Transaction Capital’s Sean Doherty sees good value in creating transparency and trust


The CFO says regulation, governance and compliance can be a competitive advantage.

The Visionary CFO Series is sponsored by A2X Markets.

According to Transaction Capital’s debt collection business, Transaction Capital Risk Services (TCRS), just under 50 percent of 27 million credit active South Africans are in some form of financial distress.

Along with responsible and focused government infrastructure spend, in order for the economy and therefore country to be sustainable, this number needs to be reduced dramatically such that South Africa increases the number of active consumers in the credit cycle.

This is according to Sean Doherty, CFO at Transaction Capital.

“Rehabilitation of consumers in financial distress is critical so that they can be re-integrated into the economy,” he says. “Equally, creating capacity in consumer facing businesses (such as banks and retailers) by purchasing bad debts off of their balance sheets or collecting debt on their behalf as an agent facilitates the effective functioning of the credit cycle in the country. This is the underlying value TCRS as a business brings to society.”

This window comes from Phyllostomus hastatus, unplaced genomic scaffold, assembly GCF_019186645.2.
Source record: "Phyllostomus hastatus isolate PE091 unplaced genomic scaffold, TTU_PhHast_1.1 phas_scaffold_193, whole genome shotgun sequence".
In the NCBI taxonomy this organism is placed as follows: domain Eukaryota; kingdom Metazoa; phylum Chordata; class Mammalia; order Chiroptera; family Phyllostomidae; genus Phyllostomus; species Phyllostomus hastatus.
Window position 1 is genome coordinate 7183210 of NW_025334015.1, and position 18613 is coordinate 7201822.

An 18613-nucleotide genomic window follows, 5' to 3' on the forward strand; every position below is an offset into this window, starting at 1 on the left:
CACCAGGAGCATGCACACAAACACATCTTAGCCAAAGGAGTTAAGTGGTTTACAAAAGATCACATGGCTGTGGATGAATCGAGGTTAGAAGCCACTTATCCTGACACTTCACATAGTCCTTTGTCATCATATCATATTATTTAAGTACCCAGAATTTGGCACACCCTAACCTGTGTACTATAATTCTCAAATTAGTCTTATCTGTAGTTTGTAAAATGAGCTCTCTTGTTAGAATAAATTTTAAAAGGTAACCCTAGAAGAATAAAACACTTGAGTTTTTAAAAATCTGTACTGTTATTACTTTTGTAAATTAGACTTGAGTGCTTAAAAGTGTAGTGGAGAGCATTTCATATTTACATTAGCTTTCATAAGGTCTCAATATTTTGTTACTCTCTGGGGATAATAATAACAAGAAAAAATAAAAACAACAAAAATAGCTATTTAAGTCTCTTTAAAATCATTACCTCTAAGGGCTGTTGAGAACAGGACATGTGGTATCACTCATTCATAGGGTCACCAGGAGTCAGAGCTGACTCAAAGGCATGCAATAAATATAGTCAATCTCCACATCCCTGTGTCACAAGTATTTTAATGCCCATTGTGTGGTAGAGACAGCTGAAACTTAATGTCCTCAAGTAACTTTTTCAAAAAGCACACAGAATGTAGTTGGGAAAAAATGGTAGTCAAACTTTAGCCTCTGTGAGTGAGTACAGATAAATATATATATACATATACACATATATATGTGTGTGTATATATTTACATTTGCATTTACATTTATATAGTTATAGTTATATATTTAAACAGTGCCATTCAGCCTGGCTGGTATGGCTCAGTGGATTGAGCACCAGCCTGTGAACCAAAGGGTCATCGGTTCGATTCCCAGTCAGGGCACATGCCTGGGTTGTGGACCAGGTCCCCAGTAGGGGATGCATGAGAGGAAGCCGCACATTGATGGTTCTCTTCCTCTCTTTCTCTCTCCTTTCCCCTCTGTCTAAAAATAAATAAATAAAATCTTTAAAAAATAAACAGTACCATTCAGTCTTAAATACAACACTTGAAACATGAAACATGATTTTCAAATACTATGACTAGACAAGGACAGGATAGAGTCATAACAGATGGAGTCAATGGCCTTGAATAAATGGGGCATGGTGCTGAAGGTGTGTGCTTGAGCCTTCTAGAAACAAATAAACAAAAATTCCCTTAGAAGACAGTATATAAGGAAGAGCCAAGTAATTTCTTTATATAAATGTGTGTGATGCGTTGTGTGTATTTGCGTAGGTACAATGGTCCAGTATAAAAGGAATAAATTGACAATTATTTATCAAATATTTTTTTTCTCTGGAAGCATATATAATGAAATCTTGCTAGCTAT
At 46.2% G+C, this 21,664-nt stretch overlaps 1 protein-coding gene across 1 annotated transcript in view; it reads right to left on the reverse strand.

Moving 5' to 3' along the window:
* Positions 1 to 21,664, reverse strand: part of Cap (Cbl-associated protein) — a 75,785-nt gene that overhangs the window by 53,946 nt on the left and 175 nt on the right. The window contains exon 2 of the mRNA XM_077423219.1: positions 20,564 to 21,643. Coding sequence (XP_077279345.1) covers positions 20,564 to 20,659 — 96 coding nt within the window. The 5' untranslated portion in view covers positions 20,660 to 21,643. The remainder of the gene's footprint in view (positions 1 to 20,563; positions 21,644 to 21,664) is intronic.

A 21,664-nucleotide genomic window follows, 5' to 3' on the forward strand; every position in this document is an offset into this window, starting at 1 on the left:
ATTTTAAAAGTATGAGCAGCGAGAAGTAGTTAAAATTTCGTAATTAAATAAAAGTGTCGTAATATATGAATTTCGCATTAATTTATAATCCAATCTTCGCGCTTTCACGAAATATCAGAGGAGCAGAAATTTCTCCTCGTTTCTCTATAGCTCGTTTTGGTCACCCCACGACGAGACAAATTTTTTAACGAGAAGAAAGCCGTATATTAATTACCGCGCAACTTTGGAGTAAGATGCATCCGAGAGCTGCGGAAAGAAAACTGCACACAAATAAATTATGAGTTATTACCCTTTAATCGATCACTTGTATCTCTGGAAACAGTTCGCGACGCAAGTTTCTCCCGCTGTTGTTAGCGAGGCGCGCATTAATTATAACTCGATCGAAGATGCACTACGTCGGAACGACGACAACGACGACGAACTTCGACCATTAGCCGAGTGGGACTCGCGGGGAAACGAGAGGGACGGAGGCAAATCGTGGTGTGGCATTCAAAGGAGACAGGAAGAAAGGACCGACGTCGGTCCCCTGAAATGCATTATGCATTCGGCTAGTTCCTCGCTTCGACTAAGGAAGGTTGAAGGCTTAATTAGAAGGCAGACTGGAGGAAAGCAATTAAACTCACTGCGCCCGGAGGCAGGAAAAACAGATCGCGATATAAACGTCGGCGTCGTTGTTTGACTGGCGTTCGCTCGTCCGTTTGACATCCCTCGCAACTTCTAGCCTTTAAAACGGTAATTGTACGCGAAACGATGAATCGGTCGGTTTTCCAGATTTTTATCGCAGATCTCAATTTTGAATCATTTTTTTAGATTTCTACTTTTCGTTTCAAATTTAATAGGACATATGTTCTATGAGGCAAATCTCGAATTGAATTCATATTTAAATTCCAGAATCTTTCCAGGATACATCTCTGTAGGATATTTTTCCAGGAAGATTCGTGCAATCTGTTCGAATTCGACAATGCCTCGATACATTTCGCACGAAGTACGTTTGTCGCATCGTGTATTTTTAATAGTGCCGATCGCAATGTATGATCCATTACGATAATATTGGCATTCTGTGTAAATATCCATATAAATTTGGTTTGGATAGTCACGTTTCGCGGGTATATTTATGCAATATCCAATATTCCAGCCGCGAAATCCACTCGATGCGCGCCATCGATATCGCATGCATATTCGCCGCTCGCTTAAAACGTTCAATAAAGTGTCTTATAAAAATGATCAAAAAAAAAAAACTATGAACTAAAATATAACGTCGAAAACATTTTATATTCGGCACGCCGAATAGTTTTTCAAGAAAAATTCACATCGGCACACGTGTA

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This value plays into the current trend around ESG, where value is measured through multiple lenses – only one of which is commercial.

“When people think about debt collectors, baseball bats come to mind, but this could not be further from the truth,” says Sean. “TCRS is a data business run by actuaries, scientists and accountants where competitive advantage is created through actions off the back of data analytics. A lot of companies are going through data revolutions, but our debt collection business has always done this, so we are in a good space.”

This good space includes a master data universe of approximately 13 million ID numbers with data points gathered on these ID numbers from multiple client sources and every time the business interacts with these people.

“Such use of fintech and human insight, together with strong governance, builds trust and further increases competitive advantage,” says Sean.

A subset of TCRS’s’ data is used in creating the Consumer Credit Rehabilitation Index, which measures consumer credit rehabilitation prospects using an algorithm that estimates their propensity to repay debt and make positive progress towards financial rehabilitation.

“The index, unsurprisingly, showed that the ability to repay debt gradually got worse for each quarter during Covid-19. The South African consumer is under way more financial stress than a year before Covid-19. We are watching it closely,” he says.

“Everyone operating in the credit space remains concerned, I imagine. However, we have been surprised by the upside in collections in TCRS and the resilience being shown by the consumer in our environment. Collections continue to improve and we expect to be back to 96 percent of pre-Covid-19 levels by the end of September,” Sean adds.